• Use a "point-of-use" (personal use, end-of-tap, under sink) filter. Only point-of-use filters that remove particles one micrometer or less in diameter should be considered. Filters in this category that provide the greatest assurance of Cryptosporidium removal include those that use reverse osmosis, those labeled as "absolute" one micrometer filters, or those certified by NSF (National Sanitation Foundation) International under Standard 53 for "cyst removal." The "nominal" one micrometer filter rating is not standardized and many filters in this category may not reliably remove Cryptosporidium. As with all filters, people should follow the manufacturer's instructions for filter use and replacement. ("Point-of-use" filters meeting the above criteria may not necessarily remove organisms other than Cryptosporidium that could pose a health hazard for severely immunocompromised individuals.)
  • Use bottled water. Water sources (wells, springs, municipal tap water) and bottled water treatment processes vary considerably. Therefore, individuals should not presume that all bottled waters are absolutely free of Cryptosporidium. Bottled waters derived from protected well and spring water sources are less likely to be contaminated by Cryptosporidium than bottled municipal drinking water because municipal drinking water is typically derived from less protected sources, such as rivers and lakes. Cryptosporidiosis has been acquired from contaminated well water, but water treated by distillation or reverse osmosis before bottling assures Cryptosporidium removal. Water passed through a filter that meets the above criteria for a "point-of-use" device before bottling will provide nearly the same level of Cryptosporidium removal as distillation or reverse osmosis. Bottled waters meeting the above criteria may not necessarily be free of organisms other than Cryptosporidium that could pose a health hazard for severely immunocompromised individuals.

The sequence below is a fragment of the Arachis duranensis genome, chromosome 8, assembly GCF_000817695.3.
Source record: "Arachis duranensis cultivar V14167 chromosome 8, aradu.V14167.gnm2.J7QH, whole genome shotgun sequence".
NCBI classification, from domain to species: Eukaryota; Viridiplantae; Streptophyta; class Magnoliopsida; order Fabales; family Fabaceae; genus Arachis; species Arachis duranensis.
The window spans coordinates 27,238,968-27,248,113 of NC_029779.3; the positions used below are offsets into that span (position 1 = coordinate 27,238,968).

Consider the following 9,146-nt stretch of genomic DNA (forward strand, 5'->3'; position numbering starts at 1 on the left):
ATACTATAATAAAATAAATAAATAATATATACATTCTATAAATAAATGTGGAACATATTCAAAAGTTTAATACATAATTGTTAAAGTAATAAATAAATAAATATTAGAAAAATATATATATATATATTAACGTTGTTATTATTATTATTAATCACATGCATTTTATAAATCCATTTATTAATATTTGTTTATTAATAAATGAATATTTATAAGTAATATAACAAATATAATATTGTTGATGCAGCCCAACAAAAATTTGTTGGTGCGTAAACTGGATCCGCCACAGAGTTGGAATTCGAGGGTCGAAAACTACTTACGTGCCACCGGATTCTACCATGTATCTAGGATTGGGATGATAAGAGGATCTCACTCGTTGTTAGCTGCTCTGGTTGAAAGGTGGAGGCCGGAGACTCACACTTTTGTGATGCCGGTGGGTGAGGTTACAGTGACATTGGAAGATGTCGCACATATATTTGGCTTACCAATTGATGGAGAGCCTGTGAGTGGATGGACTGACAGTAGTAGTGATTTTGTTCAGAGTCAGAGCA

To obtain a list of filters that meet NSF criteria, write to NSF International, 3475 Plymouth Road, P.O. Box 130140, 789 N. Dixboro Road, Ann Arbor, MI 48113-0140. Individuals who contact bottlers or filter manufacturers for information should request data supporting claims that a brand of bottled water or filter can meet the above criteria.





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Illinois Department of Public Health
535 West Jefferson Street
Springfield, Illinois 62761
Phone 217-782-4977
Fax 217-782-3987
TTY 800-547-0466